The term checkout has been known for decades as the point-of-sale from within a variety of industries; no matter if on- or offline. In e-commerce, however, the checkout is mostly referred to as the process from the point a prospective customer has chosen the products from the virtual shelves (almost inevitably using a virtual ‘basket’ or ‘cart’ as he likely would have done in a traditional retail store), via entering delivery and payment details to the point where the order is completed and the deal is done.
The early e-commerce sites in the mid-nineties have provided as many allusions to the buying process in a conventional store as they could, to create the necessary peace of mind with their customers to make them feel comfortable to buy through a medium they, at the time, often just began to explore. And they were successful pursuing this approach.
However today we are more than ten years older and we interact with online stores in still much the same way as if this was our first dial-in with a 28.8k modem in 1995. And on the vendors’ side there are millions of folks willing to sell their own mass customized or even tailor made creations without being willing to take the hassle of administering their own webshops.
As Harward Business Review, WIRED Magazine, as well as lately BusinessWeek announced 2008 to be the year of the P2P-Economy’s lift-off, it seems quite ridiculous to do business over the web not very different from how we already did an entire decade ago.
So let’s have a rush through the common webshop checkout here, with its typical 5 to 6 webpages, standing between a customer considering to buy and the actual purchase being made. And let’s see where we might be able to use modern days’ infrastructure to improve and smooth the buying experience for the customer while providing the seller with all the necessary information needed to successfully deliver his customers a pleasant puchasing experience.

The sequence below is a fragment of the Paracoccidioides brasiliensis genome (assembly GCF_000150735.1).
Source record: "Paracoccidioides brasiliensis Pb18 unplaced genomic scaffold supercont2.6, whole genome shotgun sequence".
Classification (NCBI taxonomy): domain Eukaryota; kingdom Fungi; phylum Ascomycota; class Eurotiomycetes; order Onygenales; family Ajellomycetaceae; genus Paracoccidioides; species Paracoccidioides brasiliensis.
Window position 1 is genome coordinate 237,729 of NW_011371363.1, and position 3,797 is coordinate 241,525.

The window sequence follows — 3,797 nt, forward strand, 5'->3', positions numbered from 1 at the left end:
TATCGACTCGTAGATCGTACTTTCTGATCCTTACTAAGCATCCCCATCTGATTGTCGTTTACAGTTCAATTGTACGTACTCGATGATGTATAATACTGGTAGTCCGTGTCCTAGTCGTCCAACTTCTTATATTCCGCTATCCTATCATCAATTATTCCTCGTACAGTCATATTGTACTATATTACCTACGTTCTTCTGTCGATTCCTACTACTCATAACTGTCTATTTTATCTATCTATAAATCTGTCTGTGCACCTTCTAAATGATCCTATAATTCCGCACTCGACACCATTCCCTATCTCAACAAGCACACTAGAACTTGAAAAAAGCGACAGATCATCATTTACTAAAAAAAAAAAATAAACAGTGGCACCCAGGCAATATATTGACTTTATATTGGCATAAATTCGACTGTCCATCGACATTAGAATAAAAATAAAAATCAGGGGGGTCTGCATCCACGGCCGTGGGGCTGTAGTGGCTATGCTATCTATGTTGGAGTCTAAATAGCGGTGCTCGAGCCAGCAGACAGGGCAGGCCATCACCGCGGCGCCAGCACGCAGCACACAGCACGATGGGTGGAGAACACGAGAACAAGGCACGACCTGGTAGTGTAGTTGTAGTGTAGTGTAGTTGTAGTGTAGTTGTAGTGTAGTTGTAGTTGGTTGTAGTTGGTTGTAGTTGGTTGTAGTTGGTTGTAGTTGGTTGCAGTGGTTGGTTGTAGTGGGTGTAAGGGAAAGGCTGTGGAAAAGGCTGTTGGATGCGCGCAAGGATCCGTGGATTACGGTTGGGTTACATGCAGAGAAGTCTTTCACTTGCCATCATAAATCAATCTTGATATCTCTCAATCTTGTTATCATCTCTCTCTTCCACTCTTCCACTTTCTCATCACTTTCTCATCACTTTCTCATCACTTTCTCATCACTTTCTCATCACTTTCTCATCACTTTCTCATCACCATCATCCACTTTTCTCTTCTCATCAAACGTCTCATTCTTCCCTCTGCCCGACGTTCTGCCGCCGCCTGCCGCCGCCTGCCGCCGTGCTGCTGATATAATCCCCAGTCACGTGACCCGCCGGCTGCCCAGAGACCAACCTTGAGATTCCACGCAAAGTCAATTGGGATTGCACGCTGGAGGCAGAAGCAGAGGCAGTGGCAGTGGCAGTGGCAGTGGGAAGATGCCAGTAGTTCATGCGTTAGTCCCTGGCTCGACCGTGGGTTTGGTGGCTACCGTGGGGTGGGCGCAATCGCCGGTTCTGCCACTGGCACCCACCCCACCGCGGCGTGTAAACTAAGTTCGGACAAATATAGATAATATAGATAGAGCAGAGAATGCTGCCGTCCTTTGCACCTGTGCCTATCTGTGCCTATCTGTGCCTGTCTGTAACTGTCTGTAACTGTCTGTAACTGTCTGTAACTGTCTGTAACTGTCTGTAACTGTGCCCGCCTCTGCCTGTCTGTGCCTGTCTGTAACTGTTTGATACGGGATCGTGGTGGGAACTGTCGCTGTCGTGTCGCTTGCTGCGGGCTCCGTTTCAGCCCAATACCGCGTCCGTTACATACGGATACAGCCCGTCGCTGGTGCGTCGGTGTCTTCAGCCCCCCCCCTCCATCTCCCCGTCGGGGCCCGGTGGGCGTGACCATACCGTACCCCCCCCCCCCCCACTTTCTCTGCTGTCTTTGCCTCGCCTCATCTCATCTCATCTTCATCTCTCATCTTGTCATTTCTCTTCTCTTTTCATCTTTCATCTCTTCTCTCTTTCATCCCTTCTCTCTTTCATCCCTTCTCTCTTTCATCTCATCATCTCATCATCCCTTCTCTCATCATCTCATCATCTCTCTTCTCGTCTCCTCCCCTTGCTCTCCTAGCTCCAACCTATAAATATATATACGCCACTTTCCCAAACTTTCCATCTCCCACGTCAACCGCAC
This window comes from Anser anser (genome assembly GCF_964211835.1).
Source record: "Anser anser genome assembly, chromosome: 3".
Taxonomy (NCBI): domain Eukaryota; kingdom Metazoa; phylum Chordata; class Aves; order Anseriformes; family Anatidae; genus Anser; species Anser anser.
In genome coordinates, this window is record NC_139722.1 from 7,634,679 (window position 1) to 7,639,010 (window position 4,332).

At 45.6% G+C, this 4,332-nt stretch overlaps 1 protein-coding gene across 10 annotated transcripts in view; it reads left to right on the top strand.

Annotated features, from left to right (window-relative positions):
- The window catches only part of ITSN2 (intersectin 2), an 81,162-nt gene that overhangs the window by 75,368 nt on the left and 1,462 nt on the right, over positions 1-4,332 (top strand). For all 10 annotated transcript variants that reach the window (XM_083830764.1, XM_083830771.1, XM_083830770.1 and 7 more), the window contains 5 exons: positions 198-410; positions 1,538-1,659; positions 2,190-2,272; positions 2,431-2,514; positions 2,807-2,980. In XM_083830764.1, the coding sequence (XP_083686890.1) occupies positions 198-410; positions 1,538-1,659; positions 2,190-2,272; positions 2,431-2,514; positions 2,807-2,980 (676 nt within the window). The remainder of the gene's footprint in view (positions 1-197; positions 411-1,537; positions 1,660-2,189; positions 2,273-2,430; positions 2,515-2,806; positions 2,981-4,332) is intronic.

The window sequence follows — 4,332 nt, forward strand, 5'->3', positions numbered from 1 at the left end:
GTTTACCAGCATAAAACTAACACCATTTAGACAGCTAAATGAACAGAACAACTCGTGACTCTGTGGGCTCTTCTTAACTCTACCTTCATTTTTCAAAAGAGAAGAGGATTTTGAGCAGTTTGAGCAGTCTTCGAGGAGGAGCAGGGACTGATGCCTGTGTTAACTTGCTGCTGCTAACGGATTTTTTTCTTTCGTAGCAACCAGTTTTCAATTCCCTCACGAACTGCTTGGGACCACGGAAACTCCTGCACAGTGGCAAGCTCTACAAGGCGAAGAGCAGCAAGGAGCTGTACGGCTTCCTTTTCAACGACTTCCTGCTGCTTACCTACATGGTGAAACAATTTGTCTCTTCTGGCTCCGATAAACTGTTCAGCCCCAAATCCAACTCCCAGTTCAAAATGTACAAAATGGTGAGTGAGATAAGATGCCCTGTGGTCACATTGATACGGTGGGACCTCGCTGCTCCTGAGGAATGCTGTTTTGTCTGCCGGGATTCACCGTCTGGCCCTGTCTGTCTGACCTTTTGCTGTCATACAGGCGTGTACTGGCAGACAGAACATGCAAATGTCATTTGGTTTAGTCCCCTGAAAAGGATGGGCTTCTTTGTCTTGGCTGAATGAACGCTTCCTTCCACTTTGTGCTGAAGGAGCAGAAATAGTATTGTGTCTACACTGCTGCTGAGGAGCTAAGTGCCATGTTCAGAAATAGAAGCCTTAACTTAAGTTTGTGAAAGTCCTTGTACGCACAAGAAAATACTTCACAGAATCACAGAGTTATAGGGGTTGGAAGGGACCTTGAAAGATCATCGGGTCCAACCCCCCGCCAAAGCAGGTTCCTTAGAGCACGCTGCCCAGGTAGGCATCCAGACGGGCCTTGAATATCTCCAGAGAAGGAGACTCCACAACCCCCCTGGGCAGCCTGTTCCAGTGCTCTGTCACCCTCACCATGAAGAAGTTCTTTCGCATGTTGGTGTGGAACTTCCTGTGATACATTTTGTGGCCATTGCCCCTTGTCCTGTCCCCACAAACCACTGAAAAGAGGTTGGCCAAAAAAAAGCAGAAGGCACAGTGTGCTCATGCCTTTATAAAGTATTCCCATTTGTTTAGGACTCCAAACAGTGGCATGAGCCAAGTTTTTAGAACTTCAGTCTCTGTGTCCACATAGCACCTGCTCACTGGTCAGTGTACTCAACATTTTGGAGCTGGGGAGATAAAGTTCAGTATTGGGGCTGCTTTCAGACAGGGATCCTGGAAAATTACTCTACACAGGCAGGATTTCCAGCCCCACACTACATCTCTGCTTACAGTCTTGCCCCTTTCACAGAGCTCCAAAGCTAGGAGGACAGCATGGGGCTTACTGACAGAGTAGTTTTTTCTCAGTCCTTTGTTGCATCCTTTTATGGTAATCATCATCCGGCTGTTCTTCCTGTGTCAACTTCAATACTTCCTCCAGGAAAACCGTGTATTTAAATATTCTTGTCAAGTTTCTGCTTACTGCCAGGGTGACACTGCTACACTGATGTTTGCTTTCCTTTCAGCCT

Step 1 — the Basket (or Cart)
Even though it actually doesn’t make a lot of physical sense to put premium site-memberships, downloadable MP3 music, games or software files into a real shopping basket (as these are likely to remain intangible for their time being), humans obviously continue to love the evolution-proven collecting experience they get when adding their very own choice of items, probably tracked down on some remote website, into an equally non-material basket or cart. But if not even this cart is to stick with physical constraints, why does it still carry around all the disadvantages of its real-life counterpart with it ?
As these are:
- If you leave it alone, it may be gone soon.
- You are not allowed to carry it with you outside the borders of the shop.
- To buy from or simply to compare different vendors, you need to take one separate basket at each of the various shops offering these goods for sale and invest additional time in review and purchase. Just that in the web’s virtual world there is no real benefit from carrying around loads of brand-named shopping bags — not even for women. 😉
- Once you take the cart to the cashier’s desk you are not welcome to postpone of selectively buying only some of the basket contents.
- After the purchase you are left alone with information needs like the "best before"-date or relevance of the purchased items to your own plannings (like ingredients to a certain recipe or availability of a pre-booked restaurant table at your travel destination.
Wishlists like those from Amazon indeed do help here, however they only solve the time issue, but still leave you alone with the two other ones.
So what about turning things around here:
What if YOU as a customer could bring YOUR OWN shopping cart ?
What if you could go on a shopping tour through a multitude of online shops, just adding to YOUR personal cart whatever you like, without the need to care where it comes from ?
You could do your deal comparison in a relaxed manner, similarly to browsing through your e-mail inbox: considering which mail to work on immediately, which to postpone and which one to forward to friends. You could also do re-purchases of products you liked with ease and one-click-order style (hopefully Amazon won’t sue me for that expression).
There is no trouble whatsoever with the technical part of this. Mostly any item sold on the web can be uniquely identified at least by the URL of the page it is presented on. Furthermore telling a vendor what you would like to buy from him, shall be easier than sending a TrackBack ping from your weblog:
Using more elaborate technology like semantic XML descriptions or web services instead, buying with your own virtual basket is going to be much more pleasant than anything you have ever experienced in an online shop by now. This is especially true for the purchase of services, where availability and conditions use to literally change within minutes, rather than days or weeks.
PLUS: You know where it’s going. No strange screens or misunderstandable options to choose from. It is going to be always the very same standardized process — no matter which shop you are actually buying from at the time.